Memory loss can be a dangerous issue for many to tackle; unlike other serious conditions like heart attacks or strokes, memory loss is a slow burn and may only be addressed when one is far along in this deterioration. It's difficult to correlate a simple oversight to a legitimate cognitive impairment. What causes serious memory loss and how can severe forgetfulness be tackled?
What are the symptoms of memory loss?
Small oversights like forgetting to tell someone something you've been holding onto for a while or leaving the house without your wallet are simple examples that do not warrant much concern, but there are a few indications of the type of memory loss that require immediate attention.
Asking the same question repeatedly;
Forgetting simple words when conversing;
Mixing up words while talking to other people;
Forgetting aspects of straightforward tasks;
The above symptoms are some of the key examples that will require a certain level of attention at the very least.
When the condition becomes more serious, getting lost when walking in a place that isn't new to you or a sudden change of behavior are common effects of later stages in the diagnosis.
In order to prevent or at least slow the process of this cognitive condition, finding possible causes is the best preemptive measure to take. Whether it's hereditary, cause-related, or emotional state; knowing the causes could save you and your family years of possible hardship.
Causes of forgetfulness Medication
Ironically, a cure for something can lead to a whole other problem. Medications that may cause memory loss are almost always a byproduct of its side effect and can affect patients differently. Examples of drugs include antiseizure, anti-anxiety, cholesterol, sleeping pills, antihistamines, and Parkinson's.
Specifically, the Benzodiazepines that are present in all these medications are directly responsible for dampening brain activity that tampers short-term and long-term memories. For perspective, Benzodiazepine is used for anesthesia. The effects pose a higher risk to senior patients due to a slower immune system that struggles to detox the medication's impact.
This is purely circumstantial but concussions and fall accidents may cause temporary memory loss. Since the point of impact is on a case basis, factors like long-term or short-term memory loss are far too unpredictable to conclude. Unfortunately, staying safe and away from injuries like this is the guaranteed way to avoid memory loss in this fashion.
Depression and Anxiety
Possibly made worse with anti-anxiety medication, general depression and anxiety as a whole plays a part in losing memories. The extent of its severity varies on the magnitude of said emotions, but the common cause stems from having poor concentration for extended periods of time. With constant emotional distractions such as feelings of hopelessness, fear and self-doubt, the train of thought is often blurred and structure becomes loose enough for memories to slip away.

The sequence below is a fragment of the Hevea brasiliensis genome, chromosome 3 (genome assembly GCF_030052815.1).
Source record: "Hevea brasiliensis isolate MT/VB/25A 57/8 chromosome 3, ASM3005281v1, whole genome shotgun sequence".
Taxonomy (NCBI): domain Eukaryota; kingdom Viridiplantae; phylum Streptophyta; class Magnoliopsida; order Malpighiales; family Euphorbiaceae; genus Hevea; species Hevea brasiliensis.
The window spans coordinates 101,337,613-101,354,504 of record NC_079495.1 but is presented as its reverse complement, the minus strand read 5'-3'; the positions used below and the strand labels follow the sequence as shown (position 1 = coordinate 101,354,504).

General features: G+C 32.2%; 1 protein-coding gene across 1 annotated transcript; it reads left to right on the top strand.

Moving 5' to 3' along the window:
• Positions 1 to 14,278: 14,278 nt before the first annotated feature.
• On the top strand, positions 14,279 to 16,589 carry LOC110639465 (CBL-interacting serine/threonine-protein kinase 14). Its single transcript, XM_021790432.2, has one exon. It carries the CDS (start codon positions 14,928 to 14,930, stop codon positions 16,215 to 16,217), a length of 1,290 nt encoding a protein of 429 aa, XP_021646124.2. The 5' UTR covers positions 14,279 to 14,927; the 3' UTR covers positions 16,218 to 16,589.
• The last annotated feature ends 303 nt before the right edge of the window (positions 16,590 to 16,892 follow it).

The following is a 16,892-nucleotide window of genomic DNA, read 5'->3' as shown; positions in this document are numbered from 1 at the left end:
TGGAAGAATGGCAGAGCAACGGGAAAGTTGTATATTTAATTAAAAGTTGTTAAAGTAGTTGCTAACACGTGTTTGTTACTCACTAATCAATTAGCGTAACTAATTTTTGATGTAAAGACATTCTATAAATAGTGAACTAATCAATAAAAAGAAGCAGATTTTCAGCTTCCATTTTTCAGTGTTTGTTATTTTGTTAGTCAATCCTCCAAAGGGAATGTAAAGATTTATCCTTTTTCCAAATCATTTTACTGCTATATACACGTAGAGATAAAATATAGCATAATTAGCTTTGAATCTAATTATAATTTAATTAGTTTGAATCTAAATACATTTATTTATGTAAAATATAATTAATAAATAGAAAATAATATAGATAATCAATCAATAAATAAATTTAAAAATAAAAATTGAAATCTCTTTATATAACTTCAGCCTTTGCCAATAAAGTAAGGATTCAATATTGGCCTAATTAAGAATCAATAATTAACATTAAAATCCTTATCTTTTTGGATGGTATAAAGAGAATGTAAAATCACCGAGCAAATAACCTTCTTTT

Alcohol catalyses any potential memory loss on an emotional and medication point. As alcohol clearly impairs cognitive functions, an excess of this amplifies the mind's disarray during periods of depression and anxiety, but possibly for a longer term if alcohol becomes an addiction. Additionally, alcohol can affect certain medications and cause a higher risk of memory loss if the two are mixed together. Ultimately, this is only if alcohol becomes a daily necessity - if not, the effects are mild.
Vitamin B-12 Deficiency
Although this doesn't happen often, the body's lack of Vitamin B-12 has proven a potential risk of dementia. Unfortunately, stocking up on the nutrient will not minimise the risk as Vitamin B-12 does not actively improve brain activity, but it is important to stay vigilant on Vitamin B-12 intake and ensure that the body is never starved off from it. Foods like fish and cereal are good sources and easy to find.
Questions The Doctor Will Ask You
Memory loss has varying levels of severity; Alzheimer's and dementia being the most dangerous out of all other conditions, while other factors (as stated above) can be reversed. When seeing the doctor, there will be tons of questions hurled your way, so it's best to have a think before dropping a visit.
Questions you can expect are:
Have you recently been ill?
Have you felt depressed or anxious?
How often do you drink alcohol?
How often do you realize that you've forgotten something?
The above questions are relatively easy to answer, but asking yourself this is important to decide whether you're simply being forgetful, or if the holes in your memory are happening too frequently.
Being safe and having a diagnosis from the local doctor is well worth the cost. Taking the risk of letting the mind deteriorate is a dangerous idea and being safe will give you the proper treatment to overcome the problem before it becomes worse or permanent. Most importantly, doctors are the best source of information to gauge whether anything hereditary may spill over into your dilemma.
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